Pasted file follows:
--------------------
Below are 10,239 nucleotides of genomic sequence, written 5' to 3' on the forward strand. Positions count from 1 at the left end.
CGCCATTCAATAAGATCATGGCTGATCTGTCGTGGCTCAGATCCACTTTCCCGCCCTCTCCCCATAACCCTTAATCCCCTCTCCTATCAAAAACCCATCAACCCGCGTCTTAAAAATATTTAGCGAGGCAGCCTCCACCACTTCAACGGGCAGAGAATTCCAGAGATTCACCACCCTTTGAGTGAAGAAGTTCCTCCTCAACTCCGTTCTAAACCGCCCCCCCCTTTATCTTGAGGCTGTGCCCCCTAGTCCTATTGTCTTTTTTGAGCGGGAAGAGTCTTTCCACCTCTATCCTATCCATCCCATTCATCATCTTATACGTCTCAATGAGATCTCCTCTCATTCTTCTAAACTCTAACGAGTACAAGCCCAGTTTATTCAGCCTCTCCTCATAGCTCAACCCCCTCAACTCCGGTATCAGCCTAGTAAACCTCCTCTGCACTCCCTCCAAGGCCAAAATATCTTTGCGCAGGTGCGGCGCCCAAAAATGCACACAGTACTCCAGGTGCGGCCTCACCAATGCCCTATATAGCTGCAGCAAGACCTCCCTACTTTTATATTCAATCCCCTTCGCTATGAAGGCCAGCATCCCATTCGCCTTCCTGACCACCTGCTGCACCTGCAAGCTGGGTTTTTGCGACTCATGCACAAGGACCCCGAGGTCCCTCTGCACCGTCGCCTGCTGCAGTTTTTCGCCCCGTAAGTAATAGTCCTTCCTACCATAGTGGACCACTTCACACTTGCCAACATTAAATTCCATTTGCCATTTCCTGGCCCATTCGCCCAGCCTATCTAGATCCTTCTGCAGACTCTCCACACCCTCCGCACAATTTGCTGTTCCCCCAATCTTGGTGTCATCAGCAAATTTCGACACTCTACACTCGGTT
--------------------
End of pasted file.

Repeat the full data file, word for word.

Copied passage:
Below are 10,239 nucleotides of genomic sequence, written 5' to 3' on the forward strand. Positions count from 1 at the left end.
CGCCATTCAATAAGATCATGGCTGATCTGTCGTGGCTCAGATCCACTTTCCCGCCCTCTCCCCATAACCCTTAATCCCCTCTCCTATCAAAAACCCATCAACCCGCGTCTTAAAAATATTTAGCGAGGCAGCCTCCACCACTTCAACGGGCAGAGAATTCCAGAGATTCACCACCCTTTGAGTGAAGAAGTTCCTCCTCAACTCCGTTCTAAACCGCCCCCCCCTTTATCTTGAGGCTGTGCCCCCTAGTCCTATTGTCTTTTTTGAGCGGGAAGAGTCTTTCCACCTCTATCCTATCCATCCCATTCATCATCTTATACGTCTCAATGAGATCTCCTCTCATTCTTCTAAACTCTAACGAGTACAAGCCCAGTTTATTCAGCCTCTCCTCATAGCTCAACCCCCTCAACTCCGGTATCAGCCTAGTAAACCTCCTCTGCACTCCCTCCAAGGCCAAAATATCTTTGCGCAGGTGCGGCGCCCAAAAATGCACACAGTACTCCAGGTGCGGCCTCACCAATGCCCTATATAGCTGCAGCAAGACCTCCCTACTTTTATATTCAATCCCCTTCGCTATGAAGGCCAGCATCCCATTCGCCTTCCTGACCACCTGCTGCACCTGCAAGCTGGGTTTTTGCGACTCATGCACAAGGACCCCGAGGTCCCTCTGCACCGTCGCCTGCTGCAGTTTTTCGCCCCGTAAGTAATAGTCCTTCCTACCATAGTGGACCACTTCACACTTGCCAACATTAAATTCCATTTGCCATTTCCTGGCCCATTCGCCCAGCCTATCTAGATCCTTCTGCAGACTCTCCACACCCTCCGCACAATTTGCTGTTCCCCCAATCTTGGTGTCATCAGCAAATTTCGACACTCTACACTCGGTT